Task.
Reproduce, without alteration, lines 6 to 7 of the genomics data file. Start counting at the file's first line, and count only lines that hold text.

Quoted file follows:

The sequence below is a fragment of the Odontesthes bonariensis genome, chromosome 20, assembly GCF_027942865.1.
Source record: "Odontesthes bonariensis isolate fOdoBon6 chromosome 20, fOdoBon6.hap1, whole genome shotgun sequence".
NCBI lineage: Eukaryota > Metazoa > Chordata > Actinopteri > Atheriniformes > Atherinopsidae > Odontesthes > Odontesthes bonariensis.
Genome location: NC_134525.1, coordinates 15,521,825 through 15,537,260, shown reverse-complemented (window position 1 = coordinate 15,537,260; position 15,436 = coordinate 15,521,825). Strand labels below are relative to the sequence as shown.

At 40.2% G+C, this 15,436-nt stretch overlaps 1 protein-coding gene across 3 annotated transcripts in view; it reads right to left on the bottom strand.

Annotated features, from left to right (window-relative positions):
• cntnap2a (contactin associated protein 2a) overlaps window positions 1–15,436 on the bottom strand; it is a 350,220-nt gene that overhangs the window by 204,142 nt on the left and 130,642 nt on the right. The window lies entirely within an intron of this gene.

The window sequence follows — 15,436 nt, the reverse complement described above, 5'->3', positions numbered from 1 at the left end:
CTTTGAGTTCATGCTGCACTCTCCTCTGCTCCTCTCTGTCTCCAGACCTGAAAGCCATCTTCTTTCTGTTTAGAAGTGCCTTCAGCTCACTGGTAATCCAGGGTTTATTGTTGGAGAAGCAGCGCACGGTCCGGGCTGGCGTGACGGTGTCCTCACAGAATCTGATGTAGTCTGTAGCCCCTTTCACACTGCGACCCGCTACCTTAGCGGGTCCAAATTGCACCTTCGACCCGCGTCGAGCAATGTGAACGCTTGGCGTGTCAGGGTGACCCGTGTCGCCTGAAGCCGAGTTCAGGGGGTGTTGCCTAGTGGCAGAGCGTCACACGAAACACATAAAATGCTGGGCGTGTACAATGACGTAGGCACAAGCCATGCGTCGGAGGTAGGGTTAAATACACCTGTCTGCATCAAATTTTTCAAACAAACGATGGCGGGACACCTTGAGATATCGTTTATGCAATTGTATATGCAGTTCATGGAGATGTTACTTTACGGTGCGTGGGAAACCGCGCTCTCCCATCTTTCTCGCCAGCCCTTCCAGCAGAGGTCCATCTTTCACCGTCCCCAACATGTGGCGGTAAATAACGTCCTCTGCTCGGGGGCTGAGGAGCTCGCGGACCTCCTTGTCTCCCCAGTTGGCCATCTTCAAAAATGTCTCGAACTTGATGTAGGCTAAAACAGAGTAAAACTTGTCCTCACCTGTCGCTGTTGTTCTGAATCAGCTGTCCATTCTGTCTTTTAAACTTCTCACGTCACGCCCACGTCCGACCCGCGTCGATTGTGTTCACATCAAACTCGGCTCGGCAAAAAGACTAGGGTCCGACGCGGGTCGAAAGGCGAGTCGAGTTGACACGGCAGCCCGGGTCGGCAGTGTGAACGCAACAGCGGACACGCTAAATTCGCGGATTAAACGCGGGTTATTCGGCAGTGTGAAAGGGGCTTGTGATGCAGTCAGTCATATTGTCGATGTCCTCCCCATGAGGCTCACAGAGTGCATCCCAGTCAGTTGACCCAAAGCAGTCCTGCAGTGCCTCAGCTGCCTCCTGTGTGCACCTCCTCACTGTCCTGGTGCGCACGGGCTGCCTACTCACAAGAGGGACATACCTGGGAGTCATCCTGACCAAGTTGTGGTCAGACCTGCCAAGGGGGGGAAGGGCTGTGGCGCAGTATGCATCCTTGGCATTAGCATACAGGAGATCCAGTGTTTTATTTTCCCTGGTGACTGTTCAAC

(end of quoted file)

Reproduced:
Annotated features, from left to right (window-relative positions):
• cntnap2a (contactin associated protein 2a) overlaps window positions 1–15,436 on the bottom strand; it is a 350,220-nt gene that overhangs the window by 204,142 nt on the left and 130,642 nt on the right. The window lies entirely within an intron of this gene.